Experts weigh in on economic crisis

September 30, 2008 7:06:38 PM PDT
Democratic and Republican leaders have a delicate and complex mission, to create modifications that will win bipartisan support without creating defections. The financial markets are impatient and lawmakers are being cautious.

One idea being discussed is raising deposit insurance from the current $100,000 to $250,000. That would give savers more confidence that their money is safe.

Professor Aaron Edlin at Cal, one of the economists who sent a letter to Congress saying the rescue plan doesn't go far enough, thinks the FDIC coverage should be unlimited.

"We have a financial firestorm, and we need to make a firebreak that's a long ways from the problem on Wall Street and make sure that depositors don't run on banks," said Edlin.

Another behind-the-scenes discussion is extending unemployment benefits and changing accounting rules to force banks to take big write-downs for their bad loans.

Economics professors at the University of San Francisco held a forum on the financial crisis. Richard Putillo, who teaches investment banking and finance, says Wall Street must be frustrated by how the slow process is.

"I'm sure this is incredibly frustrating to the fast pace on Wall Street, frankly the fast pace in business. But on the other hand, this is our government. It is the way we work," said Putillo.

Both parties have their deal breakers, and leaving besieged homeowners facing foreclosure out of the plan could jeopardize passage.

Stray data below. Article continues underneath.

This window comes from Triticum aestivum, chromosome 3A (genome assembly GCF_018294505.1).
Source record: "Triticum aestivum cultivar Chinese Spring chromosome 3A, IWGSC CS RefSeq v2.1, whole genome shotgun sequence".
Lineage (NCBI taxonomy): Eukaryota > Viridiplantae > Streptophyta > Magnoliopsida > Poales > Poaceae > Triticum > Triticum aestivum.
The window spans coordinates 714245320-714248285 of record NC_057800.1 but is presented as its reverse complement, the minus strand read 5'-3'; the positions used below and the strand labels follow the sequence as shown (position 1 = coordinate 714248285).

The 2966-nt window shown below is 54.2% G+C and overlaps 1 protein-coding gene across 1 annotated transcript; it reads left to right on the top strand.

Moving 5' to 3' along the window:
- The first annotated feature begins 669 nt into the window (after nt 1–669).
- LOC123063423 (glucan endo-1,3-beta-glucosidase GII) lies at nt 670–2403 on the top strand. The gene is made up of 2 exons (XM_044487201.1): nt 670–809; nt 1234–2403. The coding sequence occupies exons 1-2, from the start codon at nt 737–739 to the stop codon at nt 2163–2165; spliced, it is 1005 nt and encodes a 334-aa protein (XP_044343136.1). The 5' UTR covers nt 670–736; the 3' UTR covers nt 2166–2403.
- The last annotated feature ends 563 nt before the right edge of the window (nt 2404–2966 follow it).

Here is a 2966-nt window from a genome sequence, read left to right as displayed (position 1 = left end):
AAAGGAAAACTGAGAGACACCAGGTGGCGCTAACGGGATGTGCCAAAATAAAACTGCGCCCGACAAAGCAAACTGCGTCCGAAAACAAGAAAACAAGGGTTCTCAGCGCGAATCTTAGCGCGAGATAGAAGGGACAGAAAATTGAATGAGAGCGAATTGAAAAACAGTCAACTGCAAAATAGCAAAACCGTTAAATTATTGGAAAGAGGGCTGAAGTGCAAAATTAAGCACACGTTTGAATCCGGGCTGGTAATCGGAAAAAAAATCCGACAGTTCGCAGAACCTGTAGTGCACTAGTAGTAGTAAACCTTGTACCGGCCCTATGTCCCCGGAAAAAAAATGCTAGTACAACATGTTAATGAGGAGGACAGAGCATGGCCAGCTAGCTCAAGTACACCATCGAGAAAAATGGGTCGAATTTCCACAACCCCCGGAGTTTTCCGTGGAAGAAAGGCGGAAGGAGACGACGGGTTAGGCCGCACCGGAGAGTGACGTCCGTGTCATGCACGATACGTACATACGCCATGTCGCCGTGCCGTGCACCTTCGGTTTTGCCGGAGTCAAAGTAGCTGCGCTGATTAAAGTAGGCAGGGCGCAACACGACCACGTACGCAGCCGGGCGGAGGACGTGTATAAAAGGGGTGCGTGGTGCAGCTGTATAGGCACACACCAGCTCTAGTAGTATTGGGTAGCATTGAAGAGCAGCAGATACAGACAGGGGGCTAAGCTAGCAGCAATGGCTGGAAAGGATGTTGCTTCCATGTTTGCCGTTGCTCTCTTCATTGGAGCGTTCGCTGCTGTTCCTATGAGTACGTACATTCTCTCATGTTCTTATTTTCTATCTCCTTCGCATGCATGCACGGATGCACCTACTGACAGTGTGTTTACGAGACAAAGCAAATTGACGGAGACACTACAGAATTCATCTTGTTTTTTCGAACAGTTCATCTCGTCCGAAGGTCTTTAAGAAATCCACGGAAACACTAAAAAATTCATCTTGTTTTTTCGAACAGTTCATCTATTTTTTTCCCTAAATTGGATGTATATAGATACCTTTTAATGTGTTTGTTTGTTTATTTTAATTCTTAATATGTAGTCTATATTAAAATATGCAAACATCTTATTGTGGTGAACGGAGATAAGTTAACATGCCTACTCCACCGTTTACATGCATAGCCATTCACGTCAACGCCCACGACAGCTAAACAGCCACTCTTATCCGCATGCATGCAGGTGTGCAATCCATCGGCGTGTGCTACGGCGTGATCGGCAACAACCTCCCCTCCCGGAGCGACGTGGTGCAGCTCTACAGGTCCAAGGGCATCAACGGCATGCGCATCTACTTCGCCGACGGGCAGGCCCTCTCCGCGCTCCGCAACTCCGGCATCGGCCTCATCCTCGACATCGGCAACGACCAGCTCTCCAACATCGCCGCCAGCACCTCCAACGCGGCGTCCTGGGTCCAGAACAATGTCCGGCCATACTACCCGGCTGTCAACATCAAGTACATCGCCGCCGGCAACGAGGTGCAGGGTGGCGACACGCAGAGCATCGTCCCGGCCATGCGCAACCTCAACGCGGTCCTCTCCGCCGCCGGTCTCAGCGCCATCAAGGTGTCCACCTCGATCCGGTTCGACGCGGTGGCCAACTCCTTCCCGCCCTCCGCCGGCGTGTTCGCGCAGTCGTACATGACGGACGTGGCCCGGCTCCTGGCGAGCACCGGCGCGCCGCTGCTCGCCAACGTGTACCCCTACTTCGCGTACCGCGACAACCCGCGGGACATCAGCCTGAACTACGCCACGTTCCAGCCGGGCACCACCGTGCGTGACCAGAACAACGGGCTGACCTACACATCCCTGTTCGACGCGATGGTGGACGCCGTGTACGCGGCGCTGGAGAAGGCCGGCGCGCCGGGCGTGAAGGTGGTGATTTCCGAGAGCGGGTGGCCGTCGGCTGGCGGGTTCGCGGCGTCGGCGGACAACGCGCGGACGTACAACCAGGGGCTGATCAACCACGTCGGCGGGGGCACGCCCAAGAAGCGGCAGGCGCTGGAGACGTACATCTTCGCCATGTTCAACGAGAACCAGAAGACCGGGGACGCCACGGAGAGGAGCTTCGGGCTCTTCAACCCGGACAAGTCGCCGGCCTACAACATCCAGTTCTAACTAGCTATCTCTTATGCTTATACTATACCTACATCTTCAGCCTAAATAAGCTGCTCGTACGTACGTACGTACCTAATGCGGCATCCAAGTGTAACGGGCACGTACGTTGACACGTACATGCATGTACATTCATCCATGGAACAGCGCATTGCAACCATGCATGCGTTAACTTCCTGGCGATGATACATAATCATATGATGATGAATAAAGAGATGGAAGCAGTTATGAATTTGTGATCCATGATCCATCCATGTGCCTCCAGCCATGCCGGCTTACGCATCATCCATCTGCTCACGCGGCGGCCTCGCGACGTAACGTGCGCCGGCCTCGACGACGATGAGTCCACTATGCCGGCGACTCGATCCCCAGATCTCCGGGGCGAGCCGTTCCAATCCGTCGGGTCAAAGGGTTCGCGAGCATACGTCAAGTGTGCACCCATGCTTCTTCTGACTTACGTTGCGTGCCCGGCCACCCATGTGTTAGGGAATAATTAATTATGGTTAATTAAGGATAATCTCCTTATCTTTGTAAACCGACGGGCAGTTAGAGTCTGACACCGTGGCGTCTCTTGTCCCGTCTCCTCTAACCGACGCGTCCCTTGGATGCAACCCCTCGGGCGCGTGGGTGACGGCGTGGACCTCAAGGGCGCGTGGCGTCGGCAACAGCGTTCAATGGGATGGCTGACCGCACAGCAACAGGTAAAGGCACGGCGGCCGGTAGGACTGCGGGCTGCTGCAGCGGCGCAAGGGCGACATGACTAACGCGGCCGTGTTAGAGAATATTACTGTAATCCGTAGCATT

"I guess the thought is the bailout will stabilize the credit markets enough so other people can start taking out mortgages, that will eventually drive up the need for houses and reduce the risk for foreclosures," said Prof. Gary Neustadter of Santa Clara University Law School.

The longer it takes Congress to decide how to proceed, the world financial system will be facing paralysis.

USF's Hartmut Fischer worries about a protracted delay.

"There is going to be a huge breakdown of confidence in the system, and yes, as hard as it is to say, and I do not think it will happen, we could end up very quickly in a period of depression," said Fischer.

It is that serious. Economists don not use the word depression lightly. However, they are very aware that Federal Reserve Chairman Ben Bernanke is an expert on the Great Depression, and no one wants to be responsible for another one.


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